Asee peer logo

A Pen-Based Statics Tutoring System

Download Paper |

Collection

2011 ASEE Annual Conference & Exposition

Location

Vancouver, BC

Publication Date

June 26, 2011

Start Date

June 26, 2011

End Date

June 29, 2011

ISSN

2153-5965

Conference Session

Tablet PC use in Education

Tagged Division

Computers in Education

Page Count

22

Page Numbers

22.82.1 - 22.82.22

Permanent URL

https://peer.asee.org/17364

Download Count

36

Request a correction

Paper Authors

biography

Chia-Keng Lee University of California, Riverside

visit author page

Chia-Keng Lee received his Bachelor's in Computer Science at the University of Texas, Austin in 2005.

He is currently a Master's student in Mechanical Engineering at the University of California, Riverside.

visit author page

biography

Thomas Stahovich University of California, Riverside

visit author page

Dr. Stahovich received his B.S in Mechanical Engineering from UC Berkeley in 1988. He received his S.M. and Ph.D. from MIT in 1990 and 1995 respectively. He conducted his doctoral research at the MIT Artificial Intelligence Lab. After serving as an Assistant and Associate Professor of Mechanical Engineering at Carnegie Mellon University in Pittsburgh, PA, Dr. Stahovich joined the Mechanical Engineering Department at UC Riverside in 2003 where he is currently a Professor and Chair. His research interests include pen-based computing, educational technology, design automation, and design rationale management.

visit author page

biography

Robert C. Calfee University of California, Riverside

visit author page

Graduate School of Education

visit author page

Download Paper |

Abstract

A Pen-Based Statics Tutoring SystemWe present an intelligent pen-based tutoring system for Engineering Statics. The systemscaffolds students in the construction of free-body diagrams and equilibrium equations for planardevices comprised of multiple bodies (frames and machines). Tutoring systems have been widelystudied and applied to a variety of subjects, but most systems are based on GUI interfaces.Research shows that transfer from training to testing is greater when training and testingenvironments are similar, suggesting benefits from tutoring systems with interfaces that matchreal-world problem-solving environments. Thus, our aim is the creation of a pen-based tutoringsystem that scaffolds students in the same way they ordinarily solve problems with paper andpencil. To use our system, a student uses a stylus to sketch free body diagrams and equilibriumequations on a tablet computer. Recognition algorithms interpret the handwritten input, and atutoring engine provides tutorial feedback. With our system, students construct solutions fromscratch, rather then selecting from among predefined choices, as is often the case with GUI-based systems.Free body diagrams are a fundamental tool for solving Statics problems, yet many studentsstruggle with how to create and use them. Our system scaffolds students through use of a“system boundary” metaphor. To construct a free body diagram, the student first sketches aboundary around the system of interest. This boundary helps make explicit the distinctionbetween external forces, which are included on the free body diagram, and internal forces, whichare not. To complete a free body diagram, the student augments the boundary with the forces thatact on it.Our tutoring engine, which is based on a “buggy-rules” approach, provides tutorial feedback onsystem boundaries, free body diagrams, and equilibrium equations. To promote problem-solvingskills, feedback is provided hierarchically: general suggestions are given first, and specificguidance is provided only when that is inadequate. The buggy-rules are based on a detailedanalysis of a corpus of student work.We will present results of an initial study aimed at evaluating the usability and educationalefficacy of the system. In this study, which focused only on free body diagrams and notequilibrium equations, learning gains were measured with pre- and posttests. After only a briefexposure to the system, we found significant improvements in students’ ability to constructcorrect free body diagrams and a marked reduction in solution time. An attitudinal surveyrevealed that students found the system to be an effective learning tool and that they preferredthe pen-based user interface to traditional GUI interfaces.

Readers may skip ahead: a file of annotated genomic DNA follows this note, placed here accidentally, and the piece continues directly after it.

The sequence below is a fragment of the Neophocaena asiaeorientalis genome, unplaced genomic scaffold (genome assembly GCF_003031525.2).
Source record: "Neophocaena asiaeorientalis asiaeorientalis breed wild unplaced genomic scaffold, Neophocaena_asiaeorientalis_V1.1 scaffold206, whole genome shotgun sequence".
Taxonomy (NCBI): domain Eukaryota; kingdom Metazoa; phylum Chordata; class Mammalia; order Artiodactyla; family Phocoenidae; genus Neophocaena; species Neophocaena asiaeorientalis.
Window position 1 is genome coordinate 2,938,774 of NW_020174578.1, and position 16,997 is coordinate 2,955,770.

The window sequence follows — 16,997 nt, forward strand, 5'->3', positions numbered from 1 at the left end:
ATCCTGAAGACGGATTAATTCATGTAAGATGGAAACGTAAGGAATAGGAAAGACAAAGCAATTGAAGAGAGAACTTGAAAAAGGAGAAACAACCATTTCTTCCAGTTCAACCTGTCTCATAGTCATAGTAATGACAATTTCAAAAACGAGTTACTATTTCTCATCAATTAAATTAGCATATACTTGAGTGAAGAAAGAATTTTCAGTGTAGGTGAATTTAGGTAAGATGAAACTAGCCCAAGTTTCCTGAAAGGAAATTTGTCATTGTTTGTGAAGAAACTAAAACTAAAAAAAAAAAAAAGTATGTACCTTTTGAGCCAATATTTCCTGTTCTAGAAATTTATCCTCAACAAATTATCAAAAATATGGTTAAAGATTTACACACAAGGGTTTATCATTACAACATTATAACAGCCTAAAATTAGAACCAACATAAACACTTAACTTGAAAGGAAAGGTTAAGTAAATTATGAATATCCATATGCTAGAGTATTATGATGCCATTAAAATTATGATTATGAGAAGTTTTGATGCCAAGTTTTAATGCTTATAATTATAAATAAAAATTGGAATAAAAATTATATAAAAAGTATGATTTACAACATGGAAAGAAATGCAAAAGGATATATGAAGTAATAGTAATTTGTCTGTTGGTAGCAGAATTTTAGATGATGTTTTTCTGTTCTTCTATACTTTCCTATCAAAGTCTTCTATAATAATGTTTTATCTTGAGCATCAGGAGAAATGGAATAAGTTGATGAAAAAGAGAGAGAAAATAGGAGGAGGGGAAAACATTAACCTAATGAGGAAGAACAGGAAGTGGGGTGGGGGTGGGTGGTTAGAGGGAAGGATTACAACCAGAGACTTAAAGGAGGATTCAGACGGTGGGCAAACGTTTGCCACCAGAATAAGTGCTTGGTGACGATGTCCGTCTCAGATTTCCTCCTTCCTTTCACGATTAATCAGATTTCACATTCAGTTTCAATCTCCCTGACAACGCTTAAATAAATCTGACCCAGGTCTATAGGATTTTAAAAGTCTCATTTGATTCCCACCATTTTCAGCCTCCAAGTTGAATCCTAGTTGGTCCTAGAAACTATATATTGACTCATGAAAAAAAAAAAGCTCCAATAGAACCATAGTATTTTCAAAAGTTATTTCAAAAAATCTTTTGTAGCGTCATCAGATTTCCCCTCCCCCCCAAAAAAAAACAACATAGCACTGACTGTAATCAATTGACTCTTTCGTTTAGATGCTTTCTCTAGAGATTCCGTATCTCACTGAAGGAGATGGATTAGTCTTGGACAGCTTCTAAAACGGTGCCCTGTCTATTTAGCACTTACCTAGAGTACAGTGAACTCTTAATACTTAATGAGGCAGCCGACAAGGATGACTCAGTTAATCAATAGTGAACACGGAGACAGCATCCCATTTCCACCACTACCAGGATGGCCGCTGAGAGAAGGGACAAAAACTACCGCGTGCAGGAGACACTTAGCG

ASEE holds the copyright on this document. It may be read by the public free of charge. Authors may archive their work on personal websites or in institutional repositories with the following citation: © 2011 American Society for Engineering Education. Other scholars may excerpt or quote from these materials with the same citation. When excerpting or quoting from Conference Proceedings, authors should, in addition to noting the ASEE copyright, list all the original authors and their institutions and name the host city of the conference. - Last updated April 1, 2015